Thursday, 3 November 2016

The Syrian Adventures of Buratino: The ’Shams MRL’

By Stijn Mitzer

The Syrian Arab Army's 4th Armoured Division is well known for operating several types of tanks and other armoured fighting vehicles upgraded with additional armour throughout the Damascus theatre of operations. Having performed these armour upgrades on a range of armoured fighting and support vehicles, the 4th Armoured Division (4th AD) has expanded its arsenal once more by introducing a one of a kind type of multiple rocket launcher (MRL), popularly known as 'Shams', meaning Sun in Arabic. It's thought its nickname was derived from that of the aesthetically similar Russian TOS-1A 'Solntsepyok, which has been referred to as 'Sun' during its deployment in Syria.

This vehicle continues the trend of highly professional upgrades performed on the armoured fighting vehicles (AFVs) of the 4th AD. The first of such upgraded vehicles appeared in late 2014, when at least two of the up-armoured T-72M1s were shown destroyed shortly after their deployment to Jobar. This however did not deter the 4th AD from pressing on with the programme and in the years that followed, several types of up-armoured AFVs would be sighted on the battlefield.

Elsewhere in Syria, factions fighting for control over the country have begun upgrading several of their armoured fighting vehicles to better suit the type of warfare encountered on the battlefield. This has included everything from implementing measures to reduce visibility from the air to converting tanks to vehicle-borne improvised explosive devices (VBIEDs). The BMP serves as the basis for many of these DIY modifications, and has proven a popular platform despite its obvious limitations and weaknesses.


While many DIY modifications of this vehicle thus exist, the conversion from an infantry fighting vehicle to an MRL is the first of its kind in Syria, and arguably the most sophisticated fire-support platform based on the chassis of a BMP in the entire world. Previous experiments throughout the world have included the installation of 23mm gun pods and 80mm B-8 rocket pods on the turrets of BMP-1s while Cuba even converted several of its BMPs to makeshift tank destroyers and artillery, fitting them with a 100mm anti-tank gun or a 122mm D-30 howitzer respectively.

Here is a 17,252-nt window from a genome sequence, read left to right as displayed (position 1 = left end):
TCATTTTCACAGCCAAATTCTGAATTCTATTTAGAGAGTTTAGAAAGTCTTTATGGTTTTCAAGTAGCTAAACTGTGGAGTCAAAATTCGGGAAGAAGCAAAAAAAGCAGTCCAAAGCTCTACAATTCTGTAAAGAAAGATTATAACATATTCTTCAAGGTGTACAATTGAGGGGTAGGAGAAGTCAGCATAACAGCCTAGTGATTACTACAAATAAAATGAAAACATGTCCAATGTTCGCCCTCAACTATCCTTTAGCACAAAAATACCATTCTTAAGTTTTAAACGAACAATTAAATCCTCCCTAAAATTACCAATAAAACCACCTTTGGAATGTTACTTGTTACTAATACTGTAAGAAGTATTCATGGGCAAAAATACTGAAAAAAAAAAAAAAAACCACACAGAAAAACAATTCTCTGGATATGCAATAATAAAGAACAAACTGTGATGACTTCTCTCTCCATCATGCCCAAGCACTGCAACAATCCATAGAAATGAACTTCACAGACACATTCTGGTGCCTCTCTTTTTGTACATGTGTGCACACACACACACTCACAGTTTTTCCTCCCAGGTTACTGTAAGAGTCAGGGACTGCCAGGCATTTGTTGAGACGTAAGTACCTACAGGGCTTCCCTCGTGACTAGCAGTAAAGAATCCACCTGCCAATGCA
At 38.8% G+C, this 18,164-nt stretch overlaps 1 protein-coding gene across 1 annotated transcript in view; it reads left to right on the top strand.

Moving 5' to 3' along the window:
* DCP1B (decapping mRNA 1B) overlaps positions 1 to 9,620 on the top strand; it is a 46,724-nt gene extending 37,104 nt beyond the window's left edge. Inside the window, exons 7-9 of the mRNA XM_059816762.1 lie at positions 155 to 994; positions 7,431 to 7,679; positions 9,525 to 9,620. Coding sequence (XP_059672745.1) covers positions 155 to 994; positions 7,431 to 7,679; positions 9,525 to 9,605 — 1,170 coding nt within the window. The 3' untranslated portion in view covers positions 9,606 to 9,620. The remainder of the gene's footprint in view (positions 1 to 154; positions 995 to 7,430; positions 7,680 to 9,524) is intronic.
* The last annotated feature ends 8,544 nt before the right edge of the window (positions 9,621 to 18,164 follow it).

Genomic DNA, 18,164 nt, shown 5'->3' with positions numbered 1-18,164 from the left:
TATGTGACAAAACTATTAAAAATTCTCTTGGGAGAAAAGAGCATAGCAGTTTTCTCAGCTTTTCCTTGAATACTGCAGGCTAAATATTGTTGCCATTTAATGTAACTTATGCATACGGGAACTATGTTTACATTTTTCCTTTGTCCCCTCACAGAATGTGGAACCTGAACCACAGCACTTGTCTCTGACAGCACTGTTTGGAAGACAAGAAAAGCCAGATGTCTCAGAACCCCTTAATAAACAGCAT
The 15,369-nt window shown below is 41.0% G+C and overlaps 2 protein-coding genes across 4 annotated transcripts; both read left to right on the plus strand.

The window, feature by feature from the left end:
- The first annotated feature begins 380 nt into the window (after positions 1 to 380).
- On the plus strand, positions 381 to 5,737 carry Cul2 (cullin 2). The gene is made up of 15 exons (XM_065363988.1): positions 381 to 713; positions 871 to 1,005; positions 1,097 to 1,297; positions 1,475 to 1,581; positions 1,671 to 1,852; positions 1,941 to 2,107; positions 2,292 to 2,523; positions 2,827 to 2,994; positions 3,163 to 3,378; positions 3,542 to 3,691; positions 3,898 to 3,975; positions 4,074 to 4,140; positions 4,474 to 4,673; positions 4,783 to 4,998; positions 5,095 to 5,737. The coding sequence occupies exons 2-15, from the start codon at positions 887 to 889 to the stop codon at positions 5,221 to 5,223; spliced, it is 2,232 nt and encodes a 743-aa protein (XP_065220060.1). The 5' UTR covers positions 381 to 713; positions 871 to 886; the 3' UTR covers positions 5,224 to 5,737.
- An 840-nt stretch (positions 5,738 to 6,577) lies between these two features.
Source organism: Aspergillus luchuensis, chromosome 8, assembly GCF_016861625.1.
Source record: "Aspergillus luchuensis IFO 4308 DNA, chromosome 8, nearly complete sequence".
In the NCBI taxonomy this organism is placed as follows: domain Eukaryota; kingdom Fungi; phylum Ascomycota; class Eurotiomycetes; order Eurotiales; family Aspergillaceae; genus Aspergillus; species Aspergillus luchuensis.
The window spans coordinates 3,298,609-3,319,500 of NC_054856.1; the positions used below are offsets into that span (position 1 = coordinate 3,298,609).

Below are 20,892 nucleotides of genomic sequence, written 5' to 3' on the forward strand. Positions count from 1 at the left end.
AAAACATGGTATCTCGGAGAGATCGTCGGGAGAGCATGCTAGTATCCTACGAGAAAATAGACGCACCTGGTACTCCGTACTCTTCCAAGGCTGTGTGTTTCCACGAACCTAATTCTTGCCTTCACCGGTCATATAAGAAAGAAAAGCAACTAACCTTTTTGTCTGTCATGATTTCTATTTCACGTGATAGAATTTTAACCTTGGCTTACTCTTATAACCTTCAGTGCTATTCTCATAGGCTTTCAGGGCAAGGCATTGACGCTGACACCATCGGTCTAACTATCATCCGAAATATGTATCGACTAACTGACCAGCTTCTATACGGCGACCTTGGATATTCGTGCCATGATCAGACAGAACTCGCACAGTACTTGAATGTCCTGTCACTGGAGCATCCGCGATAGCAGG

The 'Shams' combines a launching unit for five large-calibre rockets with the chassis of a BMP-1. The rockets are of the popular 'Volcano' type, which pairs a standard artillery rocket with a much larger warhead. These rockets became widely known for their capability to destroy complete housing blocks with a direct hit during the battle for al-Qusayr in 2013. Syria's defence industry began mass-producing these Volcanoes around the same time, and are now in use on nearly every front in the Syrian theatre.

In Syria, three iterations of the Volcano are currently believed to be produced, further divided into several sub-variants each. The most widespread types in use are the 107mm and 122mm based variants, although a 220mm based variant also exists. Converting these rockets is a relatively easy process, as 107mm and 122mm (Grad) rockets are extremely common in Syria, and 220mm rockets known to be in production in Syria itself. The 'Shams' uses two variants of the 122mm based Volcanoes, both equipped with a massive 300mm warhead.

Interestingly, one of the two variants used with the 'Shams' is described as having a thermobaric warhead (reportedly weighing a whopping 350 kilograms), which makes use of the air's oxygen to create a more powerful explosion than conventional warheads can achieve and is ideally suited for usage in confined spaces. The other variant uses a 250kg conventional warhead (compared to some 65 kilograms for the original 122mm rocket) and can be discerned from the thermobaric variant by its shorter rocket booster. The range of these Volcanoes is claimed to be 3.4 kilometres for the thermobaric variant and 1.5 kilometres for the conventional variant. In addition to its five rounds ready to be fired, more rounds can possibly be carried in the BMP-1's infantry compartment, although doing so might be hazardous to the vehicle and crew itself.

Although images of the 'Shams' were first posted to the internet only a month ago, the system has already seen action during the battle for Deir Khabiya and Khan al-Sheeh, Rif Dimashq Governorate. The 4th Armoured Division is currently engaged with rebels for control over this higly strategic town and its encompassing landscape, completely surrounding the rebel-held area in late October. This event led to the redeployment of at least a part of the 4th AD, which is also believed to have included the 'Shams'.

The 'Shams' is a perfect example of wartime adaptation, turning an otherwise mediocre armoured fighting vehicle into a potent platform perfectly adapted to the type of warfare encountered on the Syrian battlefield today. It depends on the willingness and resources of the Syrian Arab Army to make more of such nifty modifications, and if flexibility in their armour upgrades is reflected in military strategy then that decision will have a large impact on the outcome of the Syrian Civil War. 

Special thanks to WithinSyria.


  1. any videos of them in action?

  2. This is 5 November.

  3. Those Vulcanos really look like modernized M-31s on steroids. Excellent reporting, thanks.